|I can’t imagine; it must be easy being a corrections officer. I mean, the job itself looks pretty easy most of the time–lots of sitting around, making regular rounds, writing tickets from time to time–really glorified babysitting. But other aspects of their job can be difficult–stopping violence, avoiding constant attempts at manipulation, verbal harassment–though for many officers in Michigan the actual danger from violence is pretty low, but it is still a constant possibility. That anticipation must be stressful.
Of course, being a corrections officer is not exactly a dream job. No officer that I know of dreamt of being a prison guard when they grew up. Police officer? Yes. Corrections officer? No. For some corrections officers, getting this job was after another dream failed, dreams of being a cop or some other goal that didn’t work out. For others, it was an easy second career, especially for former military personnel. The pay and benefits are decent–certainly not what they used to be–but it’s a fairly secure job. That is, until you start talking about prison and sentencing reform, and restorative justice practices.At one time, Michigan housed over 52,000 prisoners in state prisons, but now the number is below 40,000. That’s a good trend, but not if your job is on the line. Perhaps that is why some officers, not all, oppose rehabilitative programming, like college education and vocational training. It might also have to do with some officers still having to pay off their own college loans while watching some prisoners receive a free college education. Sure, the Calvin Prison Initiative is funded by private donations and Pell grants are federal dollars, but still it feels like prisoners receiving a free college education on the backs of taxpayers. I get it.It must also feel like a waste of effort and money, educating prisoners, when corrections officers see a revolving door of returning prisoners. I imagine that must leave many officers feeling highly skeptical of any claims that education reforms people. They’ve seen it all–prisoners claiming they’ve been rehabilitated, only to come back again a few months later. They’ve also seen people leave prison on non-violent cases, only to return having committed a murder or other violent crime. It’s got to wear on one’s belief in humanity’s redemptive value. It’s got to stymie one’s hope for restored people becoming contributing citizens. Shoot, I’d not want to live next door to some of the people I see leaving prison, and I’m a very optimistic person.Let me make one thing clear: I believe that people who commit crimes are solely responsible for the choices they make. I don’t think society drove them to it, or anyone else bears the guilt for a person’s decision to be a criminal. Nevertheless, I do believe that society does bear the responsibility to help cure the conditions that lead many people to choose crime. It makes no sense to return people who have committed crimes back to their communities worse off than when the criminal justice system removed them from those communities. Yes, it hurts to spend tax dollars on people who have already harmed their communities, but it hurts more to continue to spend that money for the rest of those people’s lives as they return to prison again and again.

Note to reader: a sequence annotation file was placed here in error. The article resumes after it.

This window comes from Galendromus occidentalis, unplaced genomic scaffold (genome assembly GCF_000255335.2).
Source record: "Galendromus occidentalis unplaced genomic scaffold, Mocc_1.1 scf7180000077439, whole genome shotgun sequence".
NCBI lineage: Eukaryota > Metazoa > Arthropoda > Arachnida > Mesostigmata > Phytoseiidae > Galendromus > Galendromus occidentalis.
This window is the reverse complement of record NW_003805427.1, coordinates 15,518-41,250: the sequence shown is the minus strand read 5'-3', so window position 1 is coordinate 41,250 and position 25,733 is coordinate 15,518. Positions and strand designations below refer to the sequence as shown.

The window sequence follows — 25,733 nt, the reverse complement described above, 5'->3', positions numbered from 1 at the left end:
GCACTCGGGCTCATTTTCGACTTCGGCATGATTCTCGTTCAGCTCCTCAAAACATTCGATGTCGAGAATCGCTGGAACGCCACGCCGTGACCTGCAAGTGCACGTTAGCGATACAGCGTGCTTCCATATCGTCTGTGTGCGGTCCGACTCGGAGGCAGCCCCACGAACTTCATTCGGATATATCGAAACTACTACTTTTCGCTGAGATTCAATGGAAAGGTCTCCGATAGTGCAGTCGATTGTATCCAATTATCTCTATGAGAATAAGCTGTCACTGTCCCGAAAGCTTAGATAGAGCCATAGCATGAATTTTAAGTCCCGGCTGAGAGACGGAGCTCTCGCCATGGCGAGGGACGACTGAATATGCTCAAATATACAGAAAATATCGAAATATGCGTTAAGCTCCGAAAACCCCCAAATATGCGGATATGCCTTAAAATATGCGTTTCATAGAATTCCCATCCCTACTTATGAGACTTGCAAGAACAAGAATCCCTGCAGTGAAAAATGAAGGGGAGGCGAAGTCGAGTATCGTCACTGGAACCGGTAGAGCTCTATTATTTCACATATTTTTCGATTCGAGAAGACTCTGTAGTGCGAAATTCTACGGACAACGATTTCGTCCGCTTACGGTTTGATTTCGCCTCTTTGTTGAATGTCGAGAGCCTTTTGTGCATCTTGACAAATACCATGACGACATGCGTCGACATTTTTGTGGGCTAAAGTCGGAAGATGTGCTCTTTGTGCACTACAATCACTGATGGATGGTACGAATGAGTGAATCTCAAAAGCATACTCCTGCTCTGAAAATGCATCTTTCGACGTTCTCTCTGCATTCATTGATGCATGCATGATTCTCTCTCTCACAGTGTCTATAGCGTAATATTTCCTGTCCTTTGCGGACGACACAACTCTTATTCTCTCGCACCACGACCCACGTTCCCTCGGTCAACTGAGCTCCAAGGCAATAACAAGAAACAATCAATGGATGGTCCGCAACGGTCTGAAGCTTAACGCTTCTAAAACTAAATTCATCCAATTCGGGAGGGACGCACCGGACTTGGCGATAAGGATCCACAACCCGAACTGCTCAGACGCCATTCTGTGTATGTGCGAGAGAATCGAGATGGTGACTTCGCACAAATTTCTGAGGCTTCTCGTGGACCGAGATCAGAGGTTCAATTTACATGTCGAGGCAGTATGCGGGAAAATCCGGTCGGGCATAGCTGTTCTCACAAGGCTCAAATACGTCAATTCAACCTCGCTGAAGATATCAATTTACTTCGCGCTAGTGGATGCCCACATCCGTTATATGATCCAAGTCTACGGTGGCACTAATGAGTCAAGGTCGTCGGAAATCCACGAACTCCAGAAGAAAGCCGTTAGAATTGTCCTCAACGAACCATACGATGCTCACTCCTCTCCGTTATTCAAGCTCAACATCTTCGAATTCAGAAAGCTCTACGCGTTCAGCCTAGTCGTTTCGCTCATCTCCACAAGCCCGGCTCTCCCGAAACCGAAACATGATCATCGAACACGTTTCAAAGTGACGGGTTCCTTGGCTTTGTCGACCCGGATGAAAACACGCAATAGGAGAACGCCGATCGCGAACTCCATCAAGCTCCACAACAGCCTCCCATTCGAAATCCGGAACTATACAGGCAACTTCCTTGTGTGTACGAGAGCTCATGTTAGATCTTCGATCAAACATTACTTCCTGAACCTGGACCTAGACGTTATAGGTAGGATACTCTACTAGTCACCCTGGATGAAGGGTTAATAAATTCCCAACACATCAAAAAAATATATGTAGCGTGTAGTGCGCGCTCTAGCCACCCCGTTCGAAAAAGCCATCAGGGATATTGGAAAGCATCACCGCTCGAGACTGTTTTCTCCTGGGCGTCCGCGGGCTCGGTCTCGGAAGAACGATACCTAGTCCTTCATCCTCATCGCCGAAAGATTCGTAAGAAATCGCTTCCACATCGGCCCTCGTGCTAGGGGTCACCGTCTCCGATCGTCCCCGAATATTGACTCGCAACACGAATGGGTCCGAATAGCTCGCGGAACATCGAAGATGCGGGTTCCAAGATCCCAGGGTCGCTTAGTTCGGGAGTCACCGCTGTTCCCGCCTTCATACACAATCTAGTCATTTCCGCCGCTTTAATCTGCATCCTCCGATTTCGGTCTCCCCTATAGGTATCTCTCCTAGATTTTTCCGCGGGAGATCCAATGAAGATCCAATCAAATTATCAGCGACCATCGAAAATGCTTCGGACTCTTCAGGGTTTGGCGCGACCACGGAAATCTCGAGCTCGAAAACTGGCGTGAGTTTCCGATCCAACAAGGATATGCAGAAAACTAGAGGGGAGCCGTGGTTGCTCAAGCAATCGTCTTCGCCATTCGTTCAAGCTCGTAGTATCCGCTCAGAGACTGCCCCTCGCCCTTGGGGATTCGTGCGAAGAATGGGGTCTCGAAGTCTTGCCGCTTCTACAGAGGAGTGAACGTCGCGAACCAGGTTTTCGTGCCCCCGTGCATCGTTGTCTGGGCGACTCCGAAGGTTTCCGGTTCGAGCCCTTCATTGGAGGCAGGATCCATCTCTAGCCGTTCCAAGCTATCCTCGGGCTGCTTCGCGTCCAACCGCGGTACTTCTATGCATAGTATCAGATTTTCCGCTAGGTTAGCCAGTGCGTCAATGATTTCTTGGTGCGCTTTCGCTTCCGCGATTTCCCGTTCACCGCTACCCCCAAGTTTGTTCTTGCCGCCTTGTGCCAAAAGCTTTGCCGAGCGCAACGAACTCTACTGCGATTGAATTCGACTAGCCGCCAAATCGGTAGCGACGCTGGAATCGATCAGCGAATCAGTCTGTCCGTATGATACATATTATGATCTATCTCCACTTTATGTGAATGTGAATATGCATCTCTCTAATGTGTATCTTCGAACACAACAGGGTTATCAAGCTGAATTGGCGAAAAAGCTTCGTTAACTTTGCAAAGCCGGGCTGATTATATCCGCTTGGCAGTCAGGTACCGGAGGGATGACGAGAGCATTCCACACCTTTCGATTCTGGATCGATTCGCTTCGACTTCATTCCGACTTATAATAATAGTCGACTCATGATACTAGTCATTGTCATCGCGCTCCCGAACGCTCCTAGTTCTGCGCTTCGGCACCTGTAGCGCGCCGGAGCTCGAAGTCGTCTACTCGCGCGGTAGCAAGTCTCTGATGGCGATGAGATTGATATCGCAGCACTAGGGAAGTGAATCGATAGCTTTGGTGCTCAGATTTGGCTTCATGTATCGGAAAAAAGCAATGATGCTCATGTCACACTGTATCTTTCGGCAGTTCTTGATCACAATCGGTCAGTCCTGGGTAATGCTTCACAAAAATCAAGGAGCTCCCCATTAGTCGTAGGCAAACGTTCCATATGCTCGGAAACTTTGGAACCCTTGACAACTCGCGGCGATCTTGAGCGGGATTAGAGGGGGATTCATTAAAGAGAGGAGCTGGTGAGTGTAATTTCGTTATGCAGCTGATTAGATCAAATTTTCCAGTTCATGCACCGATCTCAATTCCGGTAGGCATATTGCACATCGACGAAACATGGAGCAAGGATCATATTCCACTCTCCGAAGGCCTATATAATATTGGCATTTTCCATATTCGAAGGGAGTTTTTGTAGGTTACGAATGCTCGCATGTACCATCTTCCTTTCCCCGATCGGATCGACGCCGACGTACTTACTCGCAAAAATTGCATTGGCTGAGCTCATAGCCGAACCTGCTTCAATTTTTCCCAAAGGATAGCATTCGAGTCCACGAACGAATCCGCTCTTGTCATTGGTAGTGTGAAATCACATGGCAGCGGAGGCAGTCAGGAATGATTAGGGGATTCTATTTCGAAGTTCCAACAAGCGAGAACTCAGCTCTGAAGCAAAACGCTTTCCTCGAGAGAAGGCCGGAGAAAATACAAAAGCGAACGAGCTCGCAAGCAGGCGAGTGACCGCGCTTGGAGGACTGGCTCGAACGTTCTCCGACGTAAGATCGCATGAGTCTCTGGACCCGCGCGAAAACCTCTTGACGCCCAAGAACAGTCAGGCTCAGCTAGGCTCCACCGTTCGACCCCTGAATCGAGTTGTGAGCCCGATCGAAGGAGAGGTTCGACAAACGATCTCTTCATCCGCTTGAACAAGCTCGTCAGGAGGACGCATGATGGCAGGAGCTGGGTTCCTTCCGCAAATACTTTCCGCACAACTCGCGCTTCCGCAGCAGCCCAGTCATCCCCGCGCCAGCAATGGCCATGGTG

Frankly, I think being a corrections officer is a thankless job, and I don’t know why anyone would choose that job, but I do know some corrections officers who have good hearts and believe in the redemptive value of those of us who probably don’t deserve any grace. It might be unpopular (in prison) for me to admit that, but I imagine it’s also unpopular for people (including officers) to admit that some prisoners are good people who have made terrible choices. Yet, I know that is the case. If I believe prisoners can be reformed (I do), then I can also believe that cynical officers can change the way they see us prisoners. I can’t change their minds alone, but I’ll do my part to live with integrity so that they’ll see at least one example of a changed life.
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Author: Bryan Noonan
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